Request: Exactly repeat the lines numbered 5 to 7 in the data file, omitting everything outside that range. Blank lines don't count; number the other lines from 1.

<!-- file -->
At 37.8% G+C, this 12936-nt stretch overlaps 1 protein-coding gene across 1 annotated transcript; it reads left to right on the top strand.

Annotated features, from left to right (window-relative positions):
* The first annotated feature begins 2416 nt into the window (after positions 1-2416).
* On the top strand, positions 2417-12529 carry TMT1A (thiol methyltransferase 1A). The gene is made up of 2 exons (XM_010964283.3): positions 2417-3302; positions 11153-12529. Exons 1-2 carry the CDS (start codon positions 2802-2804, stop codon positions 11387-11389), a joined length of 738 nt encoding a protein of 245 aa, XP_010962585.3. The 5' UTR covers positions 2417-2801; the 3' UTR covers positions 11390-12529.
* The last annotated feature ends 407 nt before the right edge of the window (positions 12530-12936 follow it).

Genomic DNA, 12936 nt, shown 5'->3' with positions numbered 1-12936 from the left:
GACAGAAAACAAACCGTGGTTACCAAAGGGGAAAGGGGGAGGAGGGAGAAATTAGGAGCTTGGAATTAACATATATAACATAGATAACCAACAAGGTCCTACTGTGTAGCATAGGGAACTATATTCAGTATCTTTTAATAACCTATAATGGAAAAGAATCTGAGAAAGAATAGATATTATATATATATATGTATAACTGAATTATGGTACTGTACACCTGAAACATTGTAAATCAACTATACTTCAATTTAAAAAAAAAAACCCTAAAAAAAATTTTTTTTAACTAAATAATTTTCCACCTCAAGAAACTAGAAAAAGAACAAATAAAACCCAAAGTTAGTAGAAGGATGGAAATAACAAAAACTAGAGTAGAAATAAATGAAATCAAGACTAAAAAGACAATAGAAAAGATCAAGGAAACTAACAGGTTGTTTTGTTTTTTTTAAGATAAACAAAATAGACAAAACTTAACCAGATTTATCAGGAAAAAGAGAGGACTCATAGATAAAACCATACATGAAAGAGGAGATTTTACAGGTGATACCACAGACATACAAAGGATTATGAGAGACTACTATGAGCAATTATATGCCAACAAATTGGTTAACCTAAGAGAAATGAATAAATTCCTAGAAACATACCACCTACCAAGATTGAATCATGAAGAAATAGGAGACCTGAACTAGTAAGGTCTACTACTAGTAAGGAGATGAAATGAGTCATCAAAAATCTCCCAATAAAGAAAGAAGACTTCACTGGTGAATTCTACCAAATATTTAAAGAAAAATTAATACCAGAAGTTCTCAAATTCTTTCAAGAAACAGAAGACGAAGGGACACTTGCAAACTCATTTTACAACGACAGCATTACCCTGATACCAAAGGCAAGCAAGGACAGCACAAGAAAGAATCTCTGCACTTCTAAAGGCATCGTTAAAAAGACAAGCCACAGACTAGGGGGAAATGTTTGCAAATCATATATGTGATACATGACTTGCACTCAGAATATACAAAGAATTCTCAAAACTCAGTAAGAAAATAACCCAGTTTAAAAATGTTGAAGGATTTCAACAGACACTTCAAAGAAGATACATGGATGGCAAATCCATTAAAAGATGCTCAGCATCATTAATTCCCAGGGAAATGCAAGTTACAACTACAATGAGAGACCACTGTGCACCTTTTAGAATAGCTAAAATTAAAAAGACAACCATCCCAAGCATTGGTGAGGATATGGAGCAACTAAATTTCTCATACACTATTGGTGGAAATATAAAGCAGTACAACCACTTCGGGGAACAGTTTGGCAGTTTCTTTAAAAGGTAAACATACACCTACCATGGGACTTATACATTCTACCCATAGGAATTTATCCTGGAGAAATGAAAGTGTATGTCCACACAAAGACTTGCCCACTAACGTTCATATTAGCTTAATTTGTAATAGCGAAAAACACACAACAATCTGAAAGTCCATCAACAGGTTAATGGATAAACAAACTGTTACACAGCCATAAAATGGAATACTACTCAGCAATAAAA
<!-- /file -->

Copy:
* The last annotated feature ends 407 nt before the right edge of the window (positions 12530-12936 follow it).

Genomic DNA, 12936 nt, shown 5'->3' with positions numbered 1-12936 from the left:
GACAGAAAACAAACCGTGGTTACCAAAGGGGAAAGGGGGAGGAGGGAGAAATTAGGAGCTTGGAATTAACATATATAACATAGATAACCAACAAGGTCCTACTGTGTAGCATAGGGAACTATATTCAGTATCTTTTAATAACCTATAATGGAAAAGAATCTGAGAAAGAATAGATATTATATATATATATGTATAACTGAATTATGGTACTGTACACCTGAAACATTGTAAATCAACTATACTTCAATTTAAAAAAAAAAACCCTAAAAAAAATTTTTTTTAACTAAATAATTTTCCACCTCAAGAAACTAGAAAAAGAACAAATAAAACCCAAAGTTAGTAGAAGGATGGAAATAACAAAAACTAGAGTAGAAATAAATGAAATCAAGACTAAAAAGACAATAGAAAAGATCAAGGAAACTAACAGGTTGTTTTGTTTTTTTTAAGATAAACAAAATAGACAAAACTTAACCAGATTTATCAGGAAAAAGAGAGGACTCATAGATAAAACCATACATGAAAGAGGAGATTTTACAGGTGATACCACAGACATACAAAGGATTATGAGAGACTACTATGAGCAATTATATGCCAACAAATTGGTTAACCTAAGAGAAATGAATAAATTCCTAGAAACATACCACCTACCAAGATTGAATCATGAAGAAATAGGAGACCTGAACTAGTAAGGTCTACTACTAGTAAGGAGATGAAATGAGTCATCAAAAATCTCCCAATAAAGAAAGAAGACTTCACTGGTGAATTCTACCAAATATTTAAAGAAAAATTAATACCAGAAGTTCTCAAATTCTTTCAAGAAACAGAAGACGAAGGGACACTTGCAAACTCATTTTACAACGACAGCATTACCCTGATACCAAAGGCAAGCAAGGACAGCACAAGAAAGAATCTCTGCACTTCTAAAGGCATCGTTAAAAAGACAAGCCACAGACTAGGGGGAAATGTTTGCAAATCATATATGTGATACATGACTTGCACTCAGAATATACAAAGAATTCTCAAAACTCAGTAAGAAAATAACCCAGTTTAAAAATGTTGAAGGATTTCAACAGACACTTCAAAGAAGATACATGGATGGCAAATCCATTAAAAGATGCTCAGCATCATTAATTCCCAGGGAAATGCAAGTTACAACTACAATGAGAGACCACTGTGCACCTTTTAGAATAGCTAAAATTAAAAAGACAACCATCCCAAGCATTGGTGAGGATATGGAGCAACTAAATTTCTCATACACTATTGGTGGAAATATAAAGCAGTACAACCACTTCGGGGAACAGTTTGGCAGTTTCTTTAAAAGGTAAACATACACCTACCATGGGACTTATACATTCTACCCATAGGAATTTATCCTGGAGAAATGAAAGTGTATGTCCACACAAAGACTTGCCCACTAACGTTCATATTAGCTTAATTTGTAATAGCGAAAAACACACAACAATCTGAAAGTCCATCAACAGGTTAATGGATAAACAAACTGTTACACAGCCATAAAATGGAATACTACTCAGCAATAAAA